It was the good sixties-Somali Version. The flag, blue as a cloudless sky in a sunny day, was carried with much love and dignity. The five-pointed star that adorned its center was the physical symbol of the purpose of the nation and the reason for its existence. The star waited for all the parts to fall in place. These are facts and they need to be retold because they are the pink elephant in the room that the collective psyche of Somalis insists on forgetting. They need to be retold because the pink elephant is the key to the new story.Sadly there are dreams that morph into nightmares and this was one of them. Before the decade was out The Somali State was in either covert or open warfare with Ethiopia, French Somali Coast (currently Djibouti) and Kenya for the Somali people that were to be freed from colonial yoke and reunited into a new nation lived in these three neighboring countries. These were the liberation wars of Somalia.

The first war started in 1964. I was in elementary school then. I remember running through the mountains fleeing with my family the bombardment of Ethiopian airplanes of my village. I remember being hungry, tired and wailing. And I remember my mother soothing, telling me that it will be all right soon, our government will open that magic mirror. The mirror will suck in all these airplanes and take them inside it for destruction. I liked the story it helped me fall asleep that night.The last of the wars started in 1976 again with Ethiopia. Cubans, Soviets and American were all participants in it. The Cubans and the Soviets participated physically with armed forces on the ground. The American were behind the scenes but nevertheless present.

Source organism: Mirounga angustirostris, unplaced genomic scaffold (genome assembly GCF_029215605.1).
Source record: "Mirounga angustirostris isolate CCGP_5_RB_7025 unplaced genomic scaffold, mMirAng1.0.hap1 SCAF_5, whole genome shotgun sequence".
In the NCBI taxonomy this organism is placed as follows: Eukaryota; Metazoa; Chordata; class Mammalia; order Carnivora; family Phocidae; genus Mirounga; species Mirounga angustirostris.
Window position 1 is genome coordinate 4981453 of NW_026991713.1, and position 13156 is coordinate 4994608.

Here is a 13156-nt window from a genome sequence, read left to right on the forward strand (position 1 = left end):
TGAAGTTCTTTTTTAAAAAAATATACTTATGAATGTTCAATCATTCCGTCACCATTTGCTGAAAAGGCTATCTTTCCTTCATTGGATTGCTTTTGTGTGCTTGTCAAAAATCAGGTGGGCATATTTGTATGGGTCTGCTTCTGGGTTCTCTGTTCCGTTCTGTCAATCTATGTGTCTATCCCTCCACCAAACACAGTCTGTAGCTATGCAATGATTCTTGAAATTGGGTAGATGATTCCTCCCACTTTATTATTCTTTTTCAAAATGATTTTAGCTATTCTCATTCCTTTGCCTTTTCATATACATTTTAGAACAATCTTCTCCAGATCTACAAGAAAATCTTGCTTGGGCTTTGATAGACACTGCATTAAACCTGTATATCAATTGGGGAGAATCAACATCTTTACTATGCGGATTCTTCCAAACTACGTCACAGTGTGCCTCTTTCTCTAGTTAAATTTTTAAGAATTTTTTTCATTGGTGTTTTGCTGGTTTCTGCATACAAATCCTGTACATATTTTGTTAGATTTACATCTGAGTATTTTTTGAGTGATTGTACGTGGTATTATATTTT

The big powers were ferociously engaged in the cold war. For them the Ethiopian Somali conflict was only one peripheral and inconsequential theatre. But for the region it was a big war, the mother of all wars. It had had profound consequences for Somalis everywhere. For at the end of this war the ideology of Great Somalia lay defeated and dead. Anyway I never heard of it again. Honest. I never saw anyone advocating, justifying or proselytizing Great Somalia ever since.